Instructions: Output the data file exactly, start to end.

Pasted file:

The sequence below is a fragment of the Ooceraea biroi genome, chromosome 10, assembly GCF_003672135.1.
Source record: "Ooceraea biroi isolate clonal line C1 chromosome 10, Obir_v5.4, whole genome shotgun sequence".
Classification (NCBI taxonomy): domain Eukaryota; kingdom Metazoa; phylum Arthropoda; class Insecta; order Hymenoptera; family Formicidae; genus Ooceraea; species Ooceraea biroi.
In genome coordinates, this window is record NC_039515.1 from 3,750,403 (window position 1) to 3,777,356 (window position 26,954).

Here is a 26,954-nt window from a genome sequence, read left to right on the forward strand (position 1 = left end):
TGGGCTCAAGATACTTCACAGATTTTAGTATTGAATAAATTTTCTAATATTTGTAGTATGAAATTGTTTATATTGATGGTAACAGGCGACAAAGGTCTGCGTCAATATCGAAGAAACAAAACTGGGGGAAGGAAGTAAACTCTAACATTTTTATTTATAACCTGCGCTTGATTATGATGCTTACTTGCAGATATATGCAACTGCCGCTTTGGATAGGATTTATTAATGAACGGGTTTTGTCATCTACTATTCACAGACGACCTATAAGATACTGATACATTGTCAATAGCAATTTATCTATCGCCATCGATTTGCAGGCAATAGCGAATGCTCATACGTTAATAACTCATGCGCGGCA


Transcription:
The sequence below is a fragment of the Ooceraea biroi genome, chromosome 10, assembly GCF_003672135.1.
Source record: "Ooceraea biroi isolate clonal line C1 chromosome 10, Obir_v5.4, whole genome shotgun sequence".
Classification (NCBI taxonomy): domain Eukaryota; kingdom Metazoa; phylum Arthropoda; class Insecta; order Hymenoptera; family Formicidae; genus Ooceraea; species Ooceraea biroi.
In genome coordinates, this window is record NC_039515.1 from 3,750,403 (window position 1) to 3,777,356 (window position 26,954).

Here is a 26,954-nt window from a genome sequence, read left to right on the forward strand (position 1 = left end):
TGGGCTCAAGATACTTCACAGATTTTAGTATTGAATAAATTTTCTAATATTTGTAGTATGAAATTGTTTATATTGATGGTAACAGGCGACAAAGGTCTGCGTCAATATCGAAGAAACAAAACTGGGGGAAGGAAGTAAACTCTAACATTTTTATTTATAACCTGCGCTTGATTATGATGCTTACTTGCAGATATATGCAACTGCCGCTTTGGATAGGATTTATTAATGAACGGGTTTTGTCATCTACTATTCACAGACGACCTATAAGATACTGATACATTGTCAATAGCAATTTATCTATCGCCATCGATTTGCAGGCAATAGCGAATGCTCATACGTTAATAACTCATGCGCGGCA